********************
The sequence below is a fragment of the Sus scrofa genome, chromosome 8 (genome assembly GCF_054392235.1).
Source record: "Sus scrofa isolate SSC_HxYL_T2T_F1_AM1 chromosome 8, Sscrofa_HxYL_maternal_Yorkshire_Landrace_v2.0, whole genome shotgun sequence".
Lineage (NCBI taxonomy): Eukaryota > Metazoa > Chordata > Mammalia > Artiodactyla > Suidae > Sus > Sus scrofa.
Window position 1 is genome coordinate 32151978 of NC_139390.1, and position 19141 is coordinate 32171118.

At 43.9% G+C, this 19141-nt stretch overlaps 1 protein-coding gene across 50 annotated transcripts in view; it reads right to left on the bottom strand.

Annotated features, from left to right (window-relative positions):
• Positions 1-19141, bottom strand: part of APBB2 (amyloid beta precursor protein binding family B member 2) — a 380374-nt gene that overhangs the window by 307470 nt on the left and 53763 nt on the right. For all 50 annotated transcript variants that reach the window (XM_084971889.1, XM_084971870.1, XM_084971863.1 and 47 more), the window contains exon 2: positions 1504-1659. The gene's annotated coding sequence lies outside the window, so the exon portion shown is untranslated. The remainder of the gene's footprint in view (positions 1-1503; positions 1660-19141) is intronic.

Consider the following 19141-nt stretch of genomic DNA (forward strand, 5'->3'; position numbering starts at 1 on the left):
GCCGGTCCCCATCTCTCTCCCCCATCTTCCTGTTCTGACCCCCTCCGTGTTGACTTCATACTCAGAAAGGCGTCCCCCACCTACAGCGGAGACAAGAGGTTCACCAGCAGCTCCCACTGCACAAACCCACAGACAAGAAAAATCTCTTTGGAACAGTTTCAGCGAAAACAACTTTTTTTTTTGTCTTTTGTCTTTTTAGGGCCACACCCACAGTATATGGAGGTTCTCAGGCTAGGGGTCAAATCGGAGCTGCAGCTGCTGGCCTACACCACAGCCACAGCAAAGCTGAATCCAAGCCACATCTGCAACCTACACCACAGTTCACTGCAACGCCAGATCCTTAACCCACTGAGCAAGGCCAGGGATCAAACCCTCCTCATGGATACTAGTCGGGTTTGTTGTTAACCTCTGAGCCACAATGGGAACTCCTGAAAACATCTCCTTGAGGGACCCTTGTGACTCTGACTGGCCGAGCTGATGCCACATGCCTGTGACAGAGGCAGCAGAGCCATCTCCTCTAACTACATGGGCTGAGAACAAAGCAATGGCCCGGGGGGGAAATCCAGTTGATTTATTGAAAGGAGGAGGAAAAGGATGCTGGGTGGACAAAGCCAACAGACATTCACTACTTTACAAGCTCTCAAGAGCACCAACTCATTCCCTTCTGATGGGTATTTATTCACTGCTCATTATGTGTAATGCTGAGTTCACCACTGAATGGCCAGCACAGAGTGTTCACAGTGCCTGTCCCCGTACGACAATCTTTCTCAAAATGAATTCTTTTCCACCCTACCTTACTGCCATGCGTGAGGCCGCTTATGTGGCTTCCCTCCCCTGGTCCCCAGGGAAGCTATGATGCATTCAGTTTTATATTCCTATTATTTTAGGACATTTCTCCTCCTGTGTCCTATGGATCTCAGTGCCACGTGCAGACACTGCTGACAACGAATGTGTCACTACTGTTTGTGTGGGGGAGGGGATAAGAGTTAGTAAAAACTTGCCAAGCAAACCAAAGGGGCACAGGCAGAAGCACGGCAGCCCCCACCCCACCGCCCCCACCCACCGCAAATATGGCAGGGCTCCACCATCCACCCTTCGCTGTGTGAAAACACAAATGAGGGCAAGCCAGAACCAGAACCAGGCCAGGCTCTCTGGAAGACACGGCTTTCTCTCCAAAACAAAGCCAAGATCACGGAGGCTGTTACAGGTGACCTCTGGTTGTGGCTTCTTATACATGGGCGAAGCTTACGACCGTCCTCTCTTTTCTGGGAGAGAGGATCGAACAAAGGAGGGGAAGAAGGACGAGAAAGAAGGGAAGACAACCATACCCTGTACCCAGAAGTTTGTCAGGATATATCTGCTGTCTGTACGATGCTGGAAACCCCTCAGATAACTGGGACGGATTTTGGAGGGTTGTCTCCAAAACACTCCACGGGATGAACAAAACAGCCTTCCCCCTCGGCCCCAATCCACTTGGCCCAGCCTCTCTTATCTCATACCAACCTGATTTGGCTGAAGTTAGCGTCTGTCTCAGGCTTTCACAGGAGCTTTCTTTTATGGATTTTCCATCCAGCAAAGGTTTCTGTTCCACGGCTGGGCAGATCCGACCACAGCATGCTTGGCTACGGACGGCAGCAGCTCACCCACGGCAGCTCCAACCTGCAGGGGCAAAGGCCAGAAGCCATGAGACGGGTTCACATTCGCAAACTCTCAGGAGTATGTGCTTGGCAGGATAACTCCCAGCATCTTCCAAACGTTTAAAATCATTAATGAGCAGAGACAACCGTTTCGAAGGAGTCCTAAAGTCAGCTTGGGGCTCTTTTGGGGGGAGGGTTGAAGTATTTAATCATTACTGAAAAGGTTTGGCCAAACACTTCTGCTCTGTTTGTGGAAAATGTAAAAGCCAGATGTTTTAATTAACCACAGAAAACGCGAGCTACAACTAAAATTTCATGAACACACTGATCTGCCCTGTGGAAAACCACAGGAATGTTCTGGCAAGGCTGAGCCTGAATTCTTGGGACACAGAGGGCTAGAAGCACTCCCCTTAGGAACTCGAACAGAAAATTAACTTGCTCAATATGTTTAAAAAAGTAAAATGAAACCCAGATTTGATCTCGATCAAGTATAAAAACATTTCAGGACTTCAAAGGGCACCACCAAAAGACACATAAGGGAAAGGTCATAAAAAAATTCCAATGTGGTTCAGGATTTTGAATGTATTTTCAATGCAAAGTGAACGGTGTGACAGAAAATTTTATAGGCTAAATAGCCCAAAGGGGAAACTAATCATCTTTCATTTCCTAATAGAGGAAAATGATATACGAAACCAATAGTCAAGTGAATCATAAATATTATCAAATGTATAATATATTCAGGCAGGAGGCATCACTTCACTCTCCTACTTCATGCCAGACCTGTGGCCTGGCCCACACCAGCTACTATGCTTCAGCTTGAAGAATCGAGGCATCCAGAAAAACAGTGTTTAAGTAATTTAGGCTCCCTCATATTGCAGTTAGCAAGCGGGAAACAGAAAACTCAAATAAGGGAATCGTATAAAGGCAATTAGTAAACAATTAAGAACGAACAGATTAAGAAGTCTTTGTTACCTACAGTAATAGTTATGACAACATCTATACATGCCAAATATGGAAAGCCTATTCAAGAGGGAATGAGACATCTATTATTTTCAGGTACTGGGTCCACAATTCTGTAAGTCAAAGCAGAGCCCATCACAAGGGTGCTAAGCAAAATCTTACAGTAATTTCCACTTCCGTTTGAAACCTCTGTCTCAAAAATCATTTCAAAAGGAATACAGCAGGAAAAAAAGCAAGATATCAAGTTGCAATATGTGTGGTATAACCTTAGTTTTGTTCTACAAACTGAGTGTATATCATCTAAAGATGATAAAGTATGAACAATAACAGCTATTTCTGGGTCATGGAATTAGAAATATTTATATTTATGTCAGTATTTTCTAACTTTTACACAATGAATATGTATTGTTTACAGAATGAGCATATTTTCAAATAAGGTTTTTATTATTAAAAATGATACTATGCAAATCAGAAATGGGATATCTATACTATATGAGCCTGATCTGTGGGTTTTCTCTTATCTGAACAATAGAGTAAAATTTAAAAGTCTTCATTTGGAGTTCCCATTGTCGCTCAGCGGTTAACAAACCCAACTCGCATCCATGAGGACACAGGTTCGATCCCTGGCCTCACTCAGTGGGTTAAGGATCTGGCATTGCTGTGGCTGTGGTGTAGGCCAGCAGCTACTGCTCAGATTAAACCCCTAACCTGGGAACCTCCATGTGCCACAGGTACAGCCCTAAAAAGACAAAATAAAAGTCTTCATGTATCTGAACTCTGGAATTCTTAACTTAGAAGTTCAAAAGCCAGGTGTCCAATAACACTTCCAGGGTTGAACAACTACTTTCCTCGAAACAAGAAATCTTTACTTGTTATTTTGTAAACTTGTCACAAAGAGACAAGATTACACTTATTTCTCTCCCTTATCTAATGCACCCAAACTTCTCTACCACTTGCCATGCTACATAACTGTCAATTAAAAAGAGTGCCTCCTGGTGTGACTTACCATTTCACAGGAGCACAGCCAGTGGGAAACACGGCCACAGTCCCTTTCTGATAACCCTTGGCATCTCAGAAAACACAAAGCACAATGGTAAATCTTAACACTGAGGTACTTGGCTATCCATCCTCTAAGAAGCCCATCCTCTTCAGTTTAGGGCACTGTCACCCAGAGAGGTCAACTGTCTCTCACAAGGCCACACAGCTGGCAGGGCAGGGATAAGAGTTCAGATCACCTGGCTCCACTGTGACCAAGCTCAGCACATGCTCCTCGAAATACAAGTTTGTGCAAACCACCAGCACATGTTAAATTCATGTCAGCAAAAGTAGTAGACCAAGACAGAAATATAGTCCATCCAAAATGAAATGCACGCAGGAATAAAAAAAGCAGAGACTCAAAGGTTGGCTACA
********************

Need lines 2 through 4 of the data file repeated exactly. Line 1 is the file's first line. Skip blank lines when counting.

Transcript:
Source record: "Sus scrofa isolate SSC_HxYL_T2T_F1_AM1 chromosome 8, Sscrofa_HxYL_maternal_Yorkshire_Landrace_v2.0, whole genome shotgun sequence".
Lineage (NCBI taxonomy): Eukaryota > Metazoa > Chordata > Mammalia > Artiodactyla > Suidae > Sus > Sus scrofa.
Window position 1 is genome coordinate 32151978 of NC_139390.1, and position 19141 is coordinate 32171118.